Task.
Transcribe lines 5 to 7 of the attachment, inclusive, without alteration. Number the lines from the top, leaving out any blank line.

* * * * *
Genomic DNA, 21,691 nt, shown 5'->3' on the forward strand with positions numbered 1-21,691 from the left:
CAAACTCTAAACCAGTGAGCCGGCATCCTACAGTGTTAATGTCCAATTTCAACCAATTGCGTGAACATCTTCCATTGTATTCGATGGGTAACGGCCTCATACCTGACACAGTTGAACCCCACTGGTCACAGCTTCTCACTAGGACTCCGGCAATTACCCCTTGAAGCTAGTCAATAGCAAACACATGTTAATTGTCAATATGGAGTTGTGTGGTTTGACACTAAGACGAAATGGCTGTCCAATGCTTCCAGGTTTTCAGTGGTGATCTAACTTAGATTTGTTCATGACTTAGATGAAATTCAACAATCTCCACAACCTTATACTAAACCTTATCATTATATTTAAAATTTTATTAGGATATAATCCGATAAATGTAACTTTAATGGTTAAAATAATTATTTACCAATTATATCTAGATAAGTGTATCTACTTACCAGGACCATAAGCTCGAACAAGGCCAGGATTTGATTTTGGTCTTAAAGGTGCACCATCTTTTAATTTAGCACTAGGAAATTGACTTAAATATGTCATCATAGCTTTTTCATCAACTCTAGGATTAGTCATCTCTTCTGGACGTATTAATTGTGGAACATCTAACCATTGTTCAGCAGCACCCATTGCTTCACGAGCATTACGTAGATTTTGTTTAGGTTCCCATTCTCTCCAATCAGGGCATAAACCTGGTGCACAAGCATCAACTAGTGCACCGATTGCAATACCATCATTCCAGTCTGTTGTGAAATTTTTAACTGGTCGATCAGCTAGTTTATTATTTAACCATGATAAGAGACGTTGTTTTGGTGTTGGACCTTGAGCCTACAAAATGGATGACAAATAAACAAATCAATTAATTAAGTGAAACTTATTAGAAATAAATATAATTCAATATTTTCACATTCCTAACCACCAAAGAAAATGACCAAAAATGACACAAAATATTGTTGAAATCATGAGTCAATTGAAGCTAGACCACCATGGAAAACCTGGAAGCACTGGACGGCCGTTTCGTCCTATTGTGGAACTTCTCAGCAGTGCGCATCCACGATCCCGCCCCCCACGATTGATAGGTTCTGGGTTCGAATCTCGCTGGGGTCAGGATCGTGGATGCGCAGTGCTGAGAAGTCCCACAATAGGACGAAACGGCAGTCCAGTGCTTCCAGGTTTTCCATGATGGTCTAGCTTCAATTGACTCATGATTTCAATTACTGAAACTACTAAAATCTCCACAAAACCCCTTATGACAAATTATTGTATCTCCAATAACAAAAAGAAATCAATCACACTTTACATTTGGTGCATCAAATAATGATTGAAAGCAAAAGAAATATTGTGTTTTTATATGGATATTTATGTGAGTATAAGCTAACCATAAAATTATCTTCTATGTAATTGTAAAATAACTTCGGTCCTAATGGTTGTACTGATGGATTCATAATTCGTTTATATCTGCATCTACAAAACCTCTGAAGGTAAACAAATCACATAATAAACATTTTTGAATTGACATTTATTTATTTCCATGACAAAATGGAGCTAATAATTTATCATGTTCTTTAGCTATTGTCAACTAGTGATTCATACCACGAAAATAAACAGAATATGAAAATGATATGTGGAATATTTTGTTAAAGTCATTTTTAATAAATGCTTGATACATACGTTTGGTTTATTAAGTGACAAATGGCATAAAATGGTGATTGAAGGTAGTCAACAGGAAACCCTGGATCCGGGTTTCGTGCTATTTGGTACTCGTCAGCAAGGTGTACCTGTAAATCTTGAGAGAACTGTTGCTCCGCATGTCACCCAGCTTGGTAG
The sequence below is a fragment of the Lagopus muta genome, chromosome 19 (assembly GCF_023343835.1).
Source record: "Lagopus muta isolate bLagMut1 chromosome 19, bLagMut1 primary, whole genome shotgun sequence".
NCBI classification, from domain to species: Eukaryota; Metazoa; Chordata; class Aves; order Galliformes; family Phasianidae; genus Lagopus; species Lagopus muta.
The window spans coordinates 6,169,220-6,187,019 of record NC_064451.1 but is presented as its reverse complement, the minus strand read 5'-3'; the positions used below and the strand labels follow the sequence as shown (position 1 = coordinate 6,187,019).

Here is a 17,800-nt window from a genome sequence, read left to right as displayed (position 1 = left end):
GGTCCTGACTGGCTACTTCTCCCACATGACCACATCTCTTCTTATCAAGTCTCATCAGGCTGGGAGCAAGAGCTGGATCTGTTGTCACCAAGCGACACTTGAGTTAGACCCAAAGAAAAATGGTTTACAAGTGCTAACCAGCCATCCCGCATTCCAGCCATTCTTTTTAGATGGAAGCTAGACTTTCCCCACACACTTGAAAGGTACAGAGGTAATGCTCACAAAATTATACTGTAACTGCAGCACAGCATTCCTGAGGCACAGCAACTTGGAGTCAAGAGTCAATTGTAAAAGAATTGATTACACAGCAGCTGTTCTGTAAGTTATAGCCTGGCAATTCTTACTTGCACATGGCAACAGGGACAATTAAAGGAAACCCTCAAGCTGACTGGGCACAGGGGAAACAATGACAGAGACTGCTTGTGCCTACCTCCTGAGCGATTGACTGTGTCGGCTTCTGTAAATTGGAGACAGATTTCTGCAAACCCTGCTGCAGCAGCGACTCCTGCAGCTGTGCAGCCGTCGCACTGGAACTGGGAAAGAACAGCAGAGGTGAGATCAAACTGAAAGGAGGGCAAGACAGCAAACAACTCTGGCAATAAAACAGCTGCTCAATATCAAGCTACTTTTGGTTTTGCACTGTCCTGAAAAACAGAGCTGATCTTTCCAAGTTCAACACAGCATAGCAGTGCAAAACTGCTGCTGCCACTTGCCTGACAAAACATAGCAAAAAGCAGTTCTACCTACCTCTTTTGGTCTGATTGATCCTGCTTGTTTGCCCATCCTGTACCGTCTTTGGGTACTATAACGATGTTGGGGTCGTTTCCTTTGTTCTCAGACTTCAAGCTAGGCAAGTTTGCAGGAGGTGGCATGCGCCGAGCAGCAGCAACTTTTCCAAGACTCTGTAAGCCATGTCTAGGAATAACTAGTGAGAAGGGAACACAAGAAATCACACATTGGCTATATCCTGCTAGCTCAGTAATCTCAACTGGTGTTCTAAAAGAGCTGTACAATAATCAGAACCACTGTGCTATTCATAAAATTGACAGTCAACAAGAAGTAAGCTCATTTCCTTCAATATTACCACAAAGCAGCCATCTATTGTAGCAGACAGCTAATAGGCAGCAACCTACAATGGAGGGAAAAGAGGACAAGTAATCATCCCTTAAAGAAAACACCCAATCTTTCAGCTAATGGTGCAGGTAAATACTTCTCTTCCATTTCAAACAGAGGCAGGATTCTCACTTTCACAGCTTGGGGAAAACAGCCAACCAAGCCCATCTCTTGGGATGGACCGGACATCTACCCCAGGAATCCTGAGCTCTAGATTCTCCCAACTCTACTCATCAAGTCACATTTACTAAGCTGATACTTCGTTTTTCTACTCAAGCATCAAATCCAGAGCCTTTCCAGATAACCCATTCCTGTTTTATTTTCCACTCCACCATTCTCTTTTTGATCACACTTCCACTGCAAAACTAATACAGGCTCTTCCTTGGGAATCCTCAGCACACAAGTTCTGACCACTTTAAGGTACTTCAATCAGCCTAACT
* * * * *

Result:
NCBI classification, from domain to species: Eukaryota; Metazoa; Chordata; class Aves; order Galliformes; family Phasianidae; genus Lagopus; species Lagopus muta.
The window spans coordinates 6,169,220-6,187,019 of record NC_064451.1 but is presented as its reverse complement, the minus strand read 5'-3'; the positions used below and the strand labels follow the sequence as shown (position 1 = coordinate 6,187,019).

Here is a 17,800-nt window from a genome sequence, read left to right as displayed (position 1 = left end):